I think I no longer understand what people mean. Recently, I was on the phone. My friend soon had to go to work for a shift she was not particularly looking forward too. She said to me, “I am not looking forward to piling out of here tonight!” Not having heard the words ‘piling out’ in the context of leaving for work before I was slightly befuddled and mostly confused. “It means leaving the house.”she said.
Last weekend an acquaintance of mine was in the passenger seat of my car telling me of a woman he just talked to face to face. She had been suffering with the flu. “She looked sick,” he told me. Then instead of leaving it there went on to say, “She looked like someone who had just chased a fart through a bag of nails.”
I looked at him flabbergasted, “What? I have no idea what that even means!” He shrugged and only said that I didn’t travel in the right circles. I pulled my car back into the proper lane.
In my last blog I used a phrase that I had heard Yosemite Sam say over and over every Saturday on the Bugs Bunny, Roadrunner show “What in tarnation…?” 40 years later I still have no idea what in tarnation, tarnation means.
When I don’t understand what something mean it really gets my goat. Which, by the way, is another phrase I don’t understand. It seems to infer that being frustrated by something someone else does is equated to the feeling you get when someone takes your goat.
Hogwash! I have had dealings with goats in my past and the thought of someone taking it away would be equated with great joy, like candy on Halloween, presents on Christmas day, or a blizzard the day of the math exam about quadratic equations. It’s not a bad thing to have someone take your goat.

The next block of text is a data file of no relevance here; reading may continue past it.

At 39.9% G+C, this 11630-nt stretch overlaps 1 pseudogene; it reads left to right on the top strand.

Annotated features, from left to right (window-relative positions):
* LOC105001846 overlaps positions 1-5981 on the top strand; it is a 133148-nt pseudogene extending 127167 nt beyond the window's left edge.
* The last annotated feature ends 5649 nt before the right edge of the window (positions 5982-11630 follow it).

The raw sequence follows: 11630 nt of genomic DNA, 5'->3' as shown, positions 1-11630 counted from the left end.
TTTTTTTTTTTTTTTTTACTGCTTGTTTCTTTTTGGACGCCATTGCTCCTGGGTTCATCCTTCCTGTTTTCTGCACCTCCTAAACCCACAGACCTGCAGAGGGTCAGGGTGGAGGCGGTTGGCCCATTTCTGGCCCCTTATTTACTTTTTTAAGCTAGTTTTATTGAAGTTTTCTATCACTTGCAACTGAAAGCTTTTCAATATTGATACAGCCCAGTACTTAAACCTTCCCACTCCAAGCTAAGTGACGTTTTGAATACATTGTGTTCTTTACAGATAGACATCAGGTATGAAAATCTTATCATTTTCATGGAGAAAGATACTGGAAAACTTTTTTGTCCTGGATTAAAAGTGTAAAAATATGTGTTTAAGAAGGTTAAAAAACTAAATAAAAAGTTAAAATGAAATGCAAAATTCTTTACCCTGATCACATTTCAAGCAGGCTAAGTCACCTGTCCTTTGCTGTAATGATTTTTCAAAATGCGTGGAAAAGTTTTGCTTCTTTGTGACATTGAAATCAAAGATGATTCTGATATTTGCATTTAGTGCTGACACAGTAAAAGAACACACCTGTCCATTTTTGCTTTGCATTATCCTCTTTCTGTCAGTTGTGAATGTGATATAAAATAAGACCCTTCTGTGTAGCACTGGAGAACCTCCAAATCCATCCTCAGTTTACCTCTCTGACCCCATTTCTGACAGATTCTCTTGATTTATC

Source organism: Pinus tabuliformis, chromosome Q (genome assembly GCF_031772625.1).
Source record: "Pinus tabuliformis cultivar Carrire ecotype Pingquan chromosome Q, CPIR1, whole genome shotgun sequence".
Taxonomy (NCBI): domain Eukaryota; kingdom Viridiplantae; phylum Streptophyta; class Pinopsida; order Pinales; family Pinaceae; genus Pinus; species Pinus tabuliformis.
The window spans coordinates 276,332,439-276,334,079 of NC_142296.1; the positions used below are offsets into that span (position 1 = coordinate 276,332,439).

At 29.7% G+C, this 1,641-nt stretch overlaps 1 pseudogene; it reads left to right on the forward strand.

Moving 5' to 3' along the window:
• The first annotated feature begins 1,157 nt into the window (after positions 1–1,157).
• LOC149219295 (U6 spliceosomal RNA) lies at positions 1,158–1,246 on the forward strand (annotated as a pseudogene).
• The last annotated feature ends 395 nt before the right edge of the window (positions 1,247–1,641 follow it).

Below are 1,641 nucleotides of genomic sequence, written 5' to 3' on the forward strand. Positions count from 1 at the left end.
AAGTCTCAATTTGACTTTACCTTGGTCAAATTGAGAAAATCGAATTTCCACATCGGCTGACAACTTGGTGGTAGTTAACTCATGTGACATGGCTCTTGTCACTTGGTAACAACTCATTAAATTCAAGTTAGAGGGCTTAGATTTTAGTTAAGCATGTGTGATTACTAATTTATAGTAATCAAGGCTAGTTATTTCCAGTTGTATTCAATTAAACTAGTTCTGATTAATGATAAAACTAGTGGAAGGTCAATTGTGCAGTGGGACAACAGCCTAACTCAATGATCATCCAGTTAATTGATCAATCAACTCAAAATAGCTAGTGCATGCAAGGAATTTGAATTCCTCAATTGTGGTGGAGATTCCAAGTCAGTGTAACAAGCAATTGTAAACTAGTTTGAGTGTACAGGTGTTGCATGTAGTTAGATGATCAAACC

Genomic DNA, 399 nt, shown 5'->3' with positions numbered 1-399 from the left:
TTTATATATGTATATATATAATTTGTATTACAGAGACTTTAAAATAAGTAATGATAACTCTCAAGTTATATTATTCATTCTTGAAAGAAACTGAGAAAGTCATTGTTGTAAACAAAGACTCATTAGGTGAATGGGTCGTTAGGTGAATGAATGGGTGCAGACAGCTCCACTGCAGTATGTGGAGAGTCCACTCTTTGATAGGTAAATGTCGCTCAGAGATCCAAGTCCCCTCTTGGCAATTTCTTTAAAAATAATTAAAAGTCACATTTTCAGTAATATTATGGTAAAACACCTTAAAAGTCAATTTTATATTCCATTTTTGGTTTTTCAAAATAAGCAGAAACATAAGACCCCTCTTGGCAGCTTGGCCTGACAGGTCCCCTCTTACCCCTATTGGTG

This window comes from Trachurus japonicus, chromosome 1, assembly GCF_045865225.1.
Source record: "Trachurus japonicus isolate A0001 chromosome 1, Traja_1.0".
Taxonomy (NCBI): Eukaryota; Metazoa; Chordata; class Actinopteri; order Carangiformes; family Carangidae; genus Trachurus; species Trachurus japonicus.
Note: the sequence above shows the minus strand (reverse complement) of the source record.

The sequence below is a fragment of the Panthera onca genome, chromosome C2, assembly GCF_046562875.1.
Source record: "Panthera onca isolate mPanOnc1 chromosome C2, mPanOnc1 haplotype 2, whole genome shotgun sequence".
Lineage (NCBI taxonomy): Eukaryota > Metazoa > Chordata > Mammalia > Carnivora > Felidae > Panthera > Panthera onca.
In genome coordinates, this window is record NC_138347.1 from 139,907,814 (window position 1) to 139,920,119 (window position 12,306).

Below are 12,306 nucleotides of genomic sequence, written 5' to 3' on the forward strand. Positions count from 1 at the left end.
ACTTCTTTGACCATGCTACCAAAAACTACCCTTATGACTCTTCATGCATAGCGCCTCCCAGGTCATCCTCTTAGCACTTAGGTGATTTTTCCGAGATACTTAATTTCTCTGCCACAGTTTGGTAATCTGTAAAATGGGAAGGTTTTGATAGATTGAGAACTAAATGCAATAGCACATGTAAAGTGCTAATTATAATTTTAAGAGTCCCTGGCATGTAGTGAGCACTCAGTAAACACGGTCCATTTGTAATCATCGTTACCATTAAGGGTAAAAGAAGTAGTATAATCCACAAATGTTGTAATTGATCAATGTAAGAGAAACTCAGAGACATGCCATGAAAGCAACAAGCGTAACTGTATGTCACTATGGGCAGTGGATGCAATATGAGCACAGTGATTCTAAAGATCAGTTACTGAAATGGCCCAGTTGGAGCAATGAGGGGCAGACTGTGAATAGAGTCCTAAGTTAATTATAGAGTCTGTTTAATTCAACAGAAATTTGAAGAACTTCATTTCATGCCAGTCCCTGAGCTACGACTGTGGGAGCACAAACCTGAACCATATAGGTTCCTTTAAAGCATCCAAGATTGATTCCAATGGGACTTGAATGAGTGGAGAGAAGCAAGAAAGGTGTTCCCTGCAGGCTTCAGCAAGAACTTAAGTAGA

Four eight years I lived at a summer camp and one Spring the director decided to liven the place up by deciding to bring in a little baby goat. Being a male, the goat was called a billy and being a baby, the goat was called a kid. It ended up with the name Billy the Kid.
That summer the camp’s nurse was infuriated beyond measure when all the flowers she so carefully and painstakingly planted the month before begain to vanish planter by planterful. Billy seemed to be getting fatter and the aroma of pink and purple flowers followed him wherever it wandered. I think the nurse would of been so pleased if only someone would come and get her goat.
Some of the summer staff got a kick out of how Billy would love to butt things, and in order to bring some excitement to lives that were otherwise dull and uneventful, they decided to join in. They would get down on all fours and encourage the goat to headbutt them. Billy would stand upright on his spindly two hind legs and wag his head as he aimed at his giggling target. With a sudden charge the baby goat would ram its skull into that of the staff’s, roars of laughter soon echoed from the campers gathered around to watch. With staff being such healthy role models the kids were soon playing the same game, some with the goat, some with each other. Once again the nurse was not pleased as she was busy giving out cold clothes and distributing aspirin.